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Letter to the Editor
2017:83:3;373-375
doi: 10.4103/ijdvl.IJDVL_234_16
PMID: 28366907

Leaving a mark: Multiple geometric areas of alopecia

Hima Gopinath1 , Maria Kuruvila2 , Ramadas Naik3 , Suja Sreedharan4
1 Department of Dermatology, Venereology and Leprosy, Sri Manakula Vinayagar Medical College and Hospital, Pondicherry University, Puducherry, India
2 Department of Dermatology and STD, Kasturba Medical College, Manipal University, Mangalore, Karnataka, India
3 Department of Pathology, Yenepoya Medical College, Manipal University, Mangalore, Karnataka, India
4 Department of Otorhinolaryngology, Kasturba Medical College, Manipal University, Mangalore, Karnataka, India

Correspondence Address:
Hima Gopinath
Department of Dermatology, Venereology and Leprosy, Sri Manakula Vinayagar Medical College and Hospital, Madagadipet, Puducherry - 605 107
India
How to cite this article:
Gopinath H, Kuruvila M, Naik R, Sreedharan S. Leaving a mark: Multiple geometric areas of alopecia. Indian J Dermatol Venereol Leprol 2017;83:373-375
Copyright: (C)2017 Indian Journal of Dermatology, Venereology, and Leprology

Sir,

Post-operative alopecia is a rarely reported group of scarring and non-scarring alopecia.[1] It usually presents as a solitary oval patch, most commonly on the occiput.[2] We report a case, where a patient developed multiple geometric areas of alopecia following contact with objects on the scalp during the intra-operative and post-operative period, corresponding to the shape and area of pressure from the objects.

A 13-year-old boy presented with a 1-month history of patchy hair loss. Two months prior to the presentation, he had undergone an 8 hours long endoscopic nasal and nasopharyngeal extended skull-based resection, for extensive nasopharyngeal angiofibroma. His head was positioned on a “ring” shaped head rest [Figure 1a] throughout the surgery, during which repositioning was not done. There was massive blood loss (estimated loss of 3 L) and hypotension (30–90 mmHg systolic and 20–60 mmHg diastolic) in the intraoperative period, followed by postoperative intubation and immobilization in the intensive care unit for 1 day.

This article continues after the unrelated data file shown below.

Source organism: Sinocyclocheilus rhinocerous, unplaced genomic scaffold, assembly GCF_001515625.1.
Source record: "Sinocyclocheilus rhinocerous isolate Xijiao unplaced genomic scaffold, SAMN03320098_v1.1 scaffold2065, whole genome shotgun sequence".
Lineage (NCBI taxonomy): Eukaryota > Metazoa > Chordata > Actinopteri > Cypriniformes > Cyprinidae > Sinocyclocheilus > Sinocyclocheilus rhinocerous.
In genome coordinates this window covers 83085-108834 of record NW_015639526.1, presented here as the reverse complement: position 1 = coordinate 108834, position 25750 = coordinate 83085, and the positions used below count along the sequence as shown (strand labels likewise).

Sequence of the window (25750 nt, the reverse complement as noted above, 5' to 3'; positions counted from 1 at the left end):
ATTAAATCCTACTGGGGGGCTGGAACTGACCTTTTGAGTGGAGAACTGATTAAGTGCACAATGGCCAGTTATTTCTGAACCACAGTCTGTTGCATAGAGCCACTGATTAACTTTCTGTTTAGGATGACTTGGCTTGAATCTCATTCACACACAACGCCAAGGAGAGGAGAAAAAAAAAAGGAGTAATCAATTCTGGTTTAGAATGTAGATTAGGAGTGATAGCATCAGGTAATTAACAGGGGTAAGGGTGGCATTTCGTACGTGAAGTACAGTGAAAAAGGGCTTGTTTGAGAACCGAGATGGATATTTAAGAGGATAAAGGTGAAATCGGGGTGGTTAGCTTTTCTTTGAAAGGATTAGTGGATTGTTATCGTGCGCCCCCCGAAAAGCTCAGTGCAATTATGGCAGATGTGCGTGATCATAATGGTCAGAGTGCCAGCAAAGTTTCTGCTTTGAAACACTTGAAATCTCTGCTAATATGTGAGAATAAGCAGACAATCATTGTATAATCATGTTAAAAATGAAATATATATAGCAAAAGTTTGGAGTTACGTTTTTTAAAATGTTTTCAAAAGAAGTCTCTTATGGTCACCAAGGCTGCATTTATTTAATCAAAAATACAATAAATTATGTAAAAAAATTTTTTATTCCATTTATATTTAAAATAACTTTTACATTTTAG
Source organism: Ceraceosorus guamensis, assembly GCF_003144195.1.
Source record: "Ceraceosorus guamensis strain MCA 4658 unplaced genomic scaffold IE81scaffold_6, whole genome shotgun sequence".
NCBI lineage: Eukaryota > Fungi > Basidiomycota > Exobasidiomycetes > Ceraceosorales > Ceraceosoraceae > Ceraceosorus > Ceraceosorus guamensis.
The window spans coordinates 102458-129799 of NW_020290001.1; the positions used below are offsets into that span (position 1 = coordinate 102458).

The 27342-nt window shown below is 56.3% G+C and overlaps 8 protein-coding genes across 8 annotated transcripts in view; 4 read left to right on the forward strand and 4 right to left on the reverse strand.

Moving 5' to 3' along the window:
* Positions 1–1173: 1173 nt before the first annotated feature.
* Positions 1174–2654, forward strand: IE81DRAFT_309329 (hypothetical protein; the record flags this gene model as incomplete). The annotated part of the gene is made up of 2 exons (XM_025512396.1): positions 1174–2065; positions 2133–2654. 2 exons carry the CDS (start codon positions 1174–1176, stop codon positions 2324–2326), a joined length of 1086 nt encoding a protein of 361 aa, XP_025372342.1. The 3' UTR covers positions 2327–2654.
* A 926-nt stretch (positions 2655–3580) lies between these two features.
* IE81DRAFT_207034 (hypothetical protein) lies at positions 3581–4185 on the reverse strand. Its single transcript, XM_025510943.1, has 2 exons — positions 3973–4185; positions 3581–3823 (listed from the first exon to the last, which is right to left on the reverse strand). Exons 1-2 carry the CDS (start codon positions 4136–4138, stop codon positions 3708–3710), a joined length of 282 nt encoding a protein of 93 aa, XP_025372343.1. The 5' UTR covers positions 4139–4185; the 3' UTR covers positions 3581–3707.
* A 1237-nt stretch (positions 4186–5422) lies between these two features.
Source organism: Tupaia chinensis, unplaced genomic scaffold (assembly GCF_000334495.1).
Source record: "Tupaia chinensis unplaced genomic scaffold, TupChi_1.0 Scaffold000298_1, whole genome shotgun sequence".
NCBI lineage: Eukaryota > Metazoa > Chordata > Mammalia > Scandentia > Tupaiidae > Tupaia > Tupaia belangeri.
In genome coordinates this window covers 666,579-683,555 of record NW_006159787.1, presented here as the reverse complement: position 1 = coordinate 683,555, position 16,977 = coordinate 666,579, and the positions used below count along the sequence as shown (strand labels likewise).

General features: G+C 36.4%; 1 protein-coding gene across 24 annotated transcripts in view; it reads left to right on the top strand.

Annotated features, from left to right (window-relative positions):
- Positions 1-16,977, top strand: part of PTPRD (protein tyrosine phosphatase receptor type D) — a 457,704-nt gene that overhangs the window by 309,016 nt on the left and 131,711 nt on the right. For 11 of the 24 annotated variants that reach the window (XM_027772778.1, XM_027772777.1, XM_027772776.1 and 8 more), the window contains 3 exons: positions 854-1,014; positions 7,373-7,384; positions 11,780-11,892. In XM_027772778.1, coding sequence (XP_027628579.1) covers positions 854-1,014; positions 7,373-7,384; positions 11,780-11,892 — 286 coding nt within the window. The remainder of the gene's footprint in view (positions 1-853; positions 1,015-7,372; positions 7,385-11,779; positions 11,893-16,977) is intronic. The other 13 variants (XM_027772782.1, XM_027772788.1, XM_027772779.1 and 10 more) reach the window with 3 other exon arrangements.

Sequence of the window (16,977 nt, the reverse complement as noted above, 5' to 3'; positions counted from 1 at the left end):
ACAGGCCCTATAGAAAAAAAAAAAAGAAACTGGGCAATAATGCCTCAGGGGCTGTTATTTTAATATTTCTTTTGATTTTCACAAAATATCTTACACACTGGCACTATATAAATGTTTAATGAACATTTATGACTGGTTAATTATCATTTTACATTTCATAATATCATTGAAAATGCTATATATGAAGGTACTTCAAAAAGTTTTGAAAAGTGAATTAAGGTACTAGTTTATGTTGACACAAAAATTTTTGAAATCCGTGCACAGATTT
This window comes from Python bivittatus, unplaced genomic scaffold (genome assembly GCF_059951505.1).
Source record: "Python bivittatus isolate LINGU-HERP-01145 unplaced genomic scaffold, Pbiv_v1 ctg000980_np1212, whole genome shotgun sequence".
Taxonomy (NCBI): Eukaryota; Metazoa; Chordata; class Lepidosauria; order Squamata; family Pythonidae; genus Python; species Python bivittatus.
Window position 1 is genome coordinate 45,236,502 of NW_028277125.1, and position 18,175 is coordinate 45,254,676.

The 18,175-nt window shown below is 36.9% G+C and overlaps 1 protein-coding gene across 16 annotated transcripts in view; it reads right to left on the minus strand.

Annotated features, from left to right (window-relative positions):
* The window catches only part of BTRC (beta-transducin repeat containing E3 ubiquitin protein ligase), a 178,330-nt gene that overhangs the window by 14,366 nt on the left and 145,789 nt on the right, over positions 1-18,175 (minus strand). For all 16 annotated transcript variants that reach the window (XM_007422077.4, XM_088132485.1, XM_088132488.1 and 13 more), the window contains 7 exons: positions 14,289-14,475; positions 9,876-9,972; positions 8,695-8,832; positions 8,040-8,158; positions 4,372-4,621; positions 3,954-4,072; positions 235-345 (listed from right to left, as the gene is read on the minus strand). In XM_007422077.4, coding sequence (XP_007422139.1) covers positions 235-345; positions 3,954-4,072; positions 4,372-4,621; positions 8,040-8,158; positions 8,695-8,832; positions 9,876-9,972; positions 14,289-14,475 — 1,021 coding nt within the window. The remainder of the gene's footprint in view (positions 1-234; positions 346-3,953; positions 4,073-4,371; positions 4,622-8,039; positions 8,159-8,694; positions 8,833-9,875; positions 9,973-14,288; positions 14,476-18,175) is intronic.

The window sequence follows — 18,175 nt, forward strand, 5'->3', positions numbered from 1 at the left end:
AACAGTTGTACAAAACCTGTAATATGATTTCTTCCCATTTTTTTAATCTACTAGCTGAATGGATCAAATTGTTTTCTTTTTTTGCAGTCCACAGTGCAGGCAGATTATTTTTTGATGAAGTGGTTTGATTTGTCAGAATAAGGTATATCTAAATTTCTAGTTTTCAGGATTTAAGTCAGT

Figure 1a: "Ring" shaped headrest

On examination, there were multiple well-defined areas of cicatricial and noncicatricial alopecia in the parieto-occipital region of the scalp. The central areas within the lesions were indurated and had a brownish hue. Central confluent circles of alopecia were surrounded by peripheral arcuate areas [Figure 1b]. The areas of alopecia corresponded to the areas of pressure from the “ring” shaped head rest (arcuate lesions) and the bed (central confluent lesions). Cicatricial hair loss was seen in the central portions of the arcuate lesions, corresponding to the areas of maximum pressure from the convexity of the ring-shaped head rest.

Figure 1b: Central confluent circles and peripheral arcuate areas of scarring and nonscarring alopecia

A biopsy revealed decreased number of hair follicles, predominantly in the telogen phase, focal fat necrosis, dermal fibrosis and granulomatous inflammation. The findings were consistent with pressure alopecia [Figure 2a],[Figure 2b],[Figure 2c]. The patient was counseled regarding the likelihood of spontaneous regrowth, and as expected, spontaneous regrowth was seen in most areas except for some islands of scarring in the right parietal and occipital regions, on follow-up after 3½ months [Figure 1c].